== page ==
Rochdale MP, Tony Lloyd, welcomes news that Rochdale Town Centre Conservation Area is making good progress towards repair.
The news comes as Historic England recently published its annual Heritage at Risk Register for 2021.
Tony said, “I am delighted that Rochdale Town Centre Conservation Area has made such good progress, and I offer my thanks to Rochdale Council and everyone in the community involved in the success of this project.
It’s a great opportunity to celebrate the hard work and dedication of local people who have come together to care for historic places despite the challenges wrought by the Covid-19 pandemic over the past 18 months.
The publication of the Heritage at Risk Register reminds us that historic places positively impact people’s quality of life. They have been an anchor for local communities during these uncertain times. From high street shops to places of worship, or cherished historic landscapes, they have been vitally important to us and to our wellbeing.”
Duncan Wilson, Chief Executive of Historic England, added, “Our heritage is an anchor for us all in testing times. Despite the challenges we have all faced recently, this year’s Heritage at Risk Register demonstrates that looking after and investing in our historic places can contribute to the country’s economic recovery, bring communities together and help tackle climate change. Our historic places deserve attention, investment and a secure future.”.
There are 3 entries on the Heritage At Risk Register within the Rochdale constituency: Rochdale town centre; Church of Christ, Gandy Lane, and; St. John the Baptist Roman Catholic Church, Dowling Street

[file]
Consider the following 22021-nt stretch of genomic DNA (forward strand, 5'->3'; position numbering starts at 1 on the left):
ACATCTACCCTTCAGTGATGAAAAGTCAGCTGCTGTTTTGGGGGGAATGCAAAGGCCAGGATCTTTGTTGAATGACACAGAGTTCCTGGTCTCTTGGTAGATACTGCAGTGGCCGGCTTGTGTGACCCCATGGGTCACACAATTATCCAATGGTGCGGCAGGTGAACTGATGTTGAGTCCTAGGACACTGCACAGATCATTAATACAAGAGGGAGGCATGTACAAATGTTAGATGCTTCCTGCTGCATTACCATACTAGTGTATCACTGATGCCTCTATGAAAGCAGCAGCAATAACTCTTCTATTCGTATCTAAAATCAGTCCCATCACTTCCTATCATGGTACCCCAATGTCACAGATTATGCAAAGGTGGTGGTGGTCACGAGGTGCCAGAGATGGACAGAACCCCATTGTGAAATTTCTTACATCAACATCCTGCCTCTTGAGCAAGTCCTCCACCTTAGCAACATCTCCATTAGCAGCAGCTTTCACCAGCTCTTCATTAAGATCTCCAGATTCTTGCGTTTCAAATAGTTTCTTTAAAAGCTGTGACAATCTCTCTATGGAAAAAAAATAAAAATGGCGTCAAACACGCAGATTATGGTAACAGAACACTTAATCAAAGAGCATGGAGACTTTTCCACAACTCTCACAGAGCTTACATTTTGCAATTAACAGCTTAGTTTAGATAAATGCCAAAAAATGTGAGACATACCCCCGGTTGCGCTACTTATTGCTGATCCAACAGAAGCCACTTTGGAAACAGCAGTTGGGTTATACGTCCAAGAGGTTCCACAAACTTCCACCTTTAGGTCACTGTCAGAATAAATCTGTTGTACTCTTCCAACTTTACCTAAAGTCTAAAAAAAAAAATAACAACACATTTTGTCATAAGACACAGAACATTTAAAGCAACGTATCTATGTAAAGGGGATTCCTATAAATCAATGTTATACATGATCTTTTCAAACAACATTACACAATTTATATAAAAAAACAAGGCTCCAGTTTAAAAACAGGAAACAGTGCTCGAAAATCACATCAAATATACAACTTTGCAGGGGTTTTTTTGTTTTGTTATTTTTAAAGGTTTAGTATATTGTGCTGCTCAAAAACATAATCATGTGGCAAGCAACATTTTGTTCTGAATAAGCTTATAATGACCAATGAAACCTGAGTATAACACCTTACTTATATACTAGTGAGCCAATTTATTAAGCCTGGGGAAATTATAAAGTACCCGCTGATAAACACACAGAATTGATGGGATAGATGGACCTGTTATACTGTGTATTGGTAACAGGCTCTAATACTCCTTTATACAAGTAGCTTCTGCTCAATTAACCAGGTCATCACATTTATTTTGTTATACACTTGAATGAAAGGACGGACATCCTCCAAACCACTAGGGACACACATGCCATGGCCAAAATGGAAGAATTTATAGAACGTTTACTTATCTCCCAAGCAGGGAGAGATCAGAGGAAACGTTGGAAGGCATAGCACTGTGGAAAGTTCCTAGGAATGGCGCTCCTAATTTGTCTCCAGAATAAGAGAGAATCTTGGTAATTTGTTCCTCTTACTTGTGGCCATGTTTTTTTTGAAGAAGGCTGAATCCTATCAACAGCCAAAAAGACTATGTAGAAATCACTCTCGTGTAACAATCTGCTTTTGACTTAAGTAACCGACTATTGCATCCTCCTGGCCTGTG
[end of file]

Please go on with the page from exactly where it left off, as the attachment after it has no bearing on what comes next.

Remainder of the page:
There is more to do. Over the last year, 130 historic buildings and sites across the country have been added to the register because of their deteriorating condition. Of the £14.5 million in grants given to historic places in England in the past year, £4.8 million were lifeline grants from the government’s Culture Recovery Fund.
These emergency grants have kick-started essential repairs and maintenance at many precious historic sites during the pandemic and helped protect the livelihoods of the skilled craft workers who keep our cherished historic places alive
Reusing historic buildings is good for the planet. Historic England is working to highlight how reusing and adapting historic buildings, including places rescued from the Heritage at Risk register, can help to tackle climate change by avoiding high carbon emissions associated with demolishing existing buildings and building new ones. To meet the government’s target of being carbon neutral by 2050, recycling, reusing and responsibly adapting our existing historic buildings is vital.